When we welcome them home
I was among the many who stood along the streets of Wellston Tuesday for the funeral procession a fallen soldier killed in the line of duty. I was impressed to see the many who came together to wave flags and honor the man who gave the highest sacrifice as a result of his service to his country. I stood among many. My face blended into the crowds of a number of people I know and and even larger number of those I do not know. We were all there for one cause — to welcome a soldier home.
When I was a child, I remember the heated rivalry between Wellston and Vinton County. For students, especially, there was a great deal of persecution for belonging to one area or the other. One of my school teachers used to even tell the joke, “You know where you’ll go if you do bad things, don’t you?” and before we could give him an answer he would laugh and say, “Wellston.” He obviously didn’t mean it. It was a jest based off an intense rivalry. Tuesday, as I stood on the streets of Wellston, where a giant American flag hung from the ladders of two firetrucks and countless residents waved their flags to honor the fallen soldier, I couldn’t think of any place in the world I’d rather be. It didn’t matter to me that our sports teams are rivals with each other. It didn’t matter that we are from opposing counties. The two areas may tease back and forth, but when it really matters, I think we rub elbows well together. Tomorrow, I may cheer when a Vinton County basketball player dribbles around three Rocket defenders and finds the basket for two points. I may boo when a Wellston football player breaks a tackle and runs for a lengthy touchdown. Today, though, we are neighbors and we are one. A man who gave his life is home. We were there to honor him. How could we possibly focus on the differences among us?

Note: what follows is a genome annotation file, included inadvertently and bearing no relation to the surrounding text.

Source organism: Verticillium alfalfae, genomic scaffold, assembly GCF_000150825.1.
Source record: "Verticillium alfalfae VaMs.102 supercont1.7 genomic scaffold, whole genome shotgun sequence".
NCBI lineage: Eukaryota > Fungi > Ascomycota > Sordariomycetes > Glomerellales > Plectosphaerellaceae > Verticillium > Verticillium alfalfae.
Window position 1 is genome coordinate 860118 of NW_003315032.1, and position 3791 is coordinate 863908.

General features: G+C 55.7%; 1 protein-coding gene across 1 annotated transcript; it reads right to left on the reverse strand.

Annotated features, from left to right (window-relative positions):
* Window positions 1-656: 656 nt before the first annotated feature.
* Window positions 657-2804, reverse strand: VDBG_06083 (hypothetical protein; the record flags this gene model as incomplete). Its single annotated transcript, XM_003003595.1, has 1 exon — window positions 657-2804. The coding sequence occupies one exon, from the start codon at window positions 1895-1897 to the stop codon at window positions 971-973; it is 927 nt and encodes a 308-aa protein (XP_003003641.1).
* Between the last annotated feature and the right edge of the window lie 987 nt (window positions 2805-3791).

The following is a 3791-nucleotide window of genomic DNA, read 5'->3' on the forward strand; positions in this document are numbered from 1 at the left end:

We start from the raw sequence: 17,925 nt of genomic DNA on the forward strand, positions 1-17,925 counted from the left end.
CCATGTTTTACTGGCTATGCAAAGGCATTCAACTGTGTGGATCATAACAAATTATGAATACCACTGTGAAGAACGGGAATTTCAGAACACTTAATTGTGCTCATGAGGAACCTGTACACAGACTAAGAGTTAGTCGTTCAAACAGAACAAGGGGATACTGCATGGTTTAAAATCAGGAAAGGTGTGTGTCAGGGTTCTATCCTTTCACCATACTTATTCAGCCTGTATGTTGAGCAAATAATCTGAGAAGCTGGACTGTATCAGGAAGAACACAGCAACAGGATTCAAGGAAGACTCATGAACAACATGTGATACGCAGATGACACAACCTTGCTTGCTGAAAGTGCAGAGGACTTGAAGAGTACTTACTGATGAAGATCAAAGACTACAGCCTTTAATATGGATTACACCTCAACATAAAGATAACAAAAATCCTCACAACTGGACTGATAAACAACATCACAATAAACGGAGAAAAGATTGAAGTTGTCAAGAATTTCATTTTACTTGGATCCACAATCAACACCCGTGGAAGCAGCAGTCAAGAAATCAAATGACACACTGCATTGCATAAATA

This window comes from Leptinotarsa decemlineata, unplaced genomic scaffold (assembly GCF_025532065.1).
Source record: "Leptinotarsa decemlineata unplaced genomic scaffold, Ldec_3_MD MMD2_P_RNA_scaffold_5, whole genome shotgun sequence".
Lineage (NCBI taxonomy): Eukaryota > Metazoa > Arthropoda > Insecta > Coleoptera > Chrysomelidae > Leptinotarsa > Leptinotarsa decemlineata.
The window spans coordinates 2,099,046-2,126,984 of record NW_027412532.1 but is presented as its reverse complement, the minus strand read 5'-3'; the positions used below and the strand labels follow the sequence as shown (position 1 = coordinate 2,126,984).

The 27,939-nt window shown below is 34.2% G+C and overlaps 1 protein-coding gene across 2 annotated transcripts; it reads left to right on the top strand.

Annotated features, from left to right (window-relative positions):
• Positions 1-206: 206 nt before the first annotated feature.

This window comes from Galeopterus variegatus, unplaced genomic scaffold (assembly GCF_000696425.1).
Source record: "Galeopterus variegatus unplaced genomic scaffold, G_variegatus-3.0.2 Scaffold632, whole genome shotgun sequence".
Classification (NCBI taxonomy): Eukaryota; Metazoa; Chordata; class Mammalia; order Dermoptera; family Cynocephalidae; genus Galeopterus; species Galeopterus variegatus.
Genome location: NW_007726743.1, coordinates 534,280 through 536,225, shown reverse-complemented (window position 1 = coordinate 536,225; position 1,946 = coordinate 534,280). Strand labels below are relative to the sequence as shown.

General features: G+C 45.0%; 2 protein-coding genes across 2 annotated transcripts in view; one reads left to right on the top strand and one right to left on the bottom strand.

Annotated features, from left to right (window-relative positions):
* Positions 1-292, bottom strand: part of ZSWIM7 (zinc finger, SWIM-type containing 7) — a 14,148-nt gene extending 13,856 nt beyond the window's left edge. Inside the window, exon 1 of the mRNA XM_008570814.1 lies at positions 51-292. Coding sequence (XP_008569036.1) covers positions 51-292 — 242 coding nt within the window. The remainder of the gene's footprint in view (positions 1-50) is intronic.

As I stood there with my neighbors from Vinton and Jackson counties and all the residents of other areas, I took a moment to look at myself. I was standing there with many to welcome a soldier home. After giving the ultimate sacrifice, he was now home. He wasn’t driving home. He didn’t have friends and family pick him up at the airport. He came home in a casket. None of us along the street that day were shaking his hands or embracing him upon his return. We could only hoist up our flags and stand together to show our support for the sacrifice that was made. Today, there are still soldiers offering their services for us throughout the globe. Some will drive home or have family pick them up at the airport. Some will have residents lining the streets like we all did on Tuesday. As I continued searching my inner self on the street that day, I wondered when is the last time I showed a soldier this much appreciation when I had the ability to do more than stand on the corner with a flag? Did I shake his or her hand or offer that embrace? I believe that no matter how they get home or who brings them, we should welcome them all. I was proud to stand there in Wellston Tuesday with the crowd who welcomed one soldier home. The town did a wonderful job of honoring him. Now, let’s continue to give such effort when we welcome the rest home, no matter how they get back.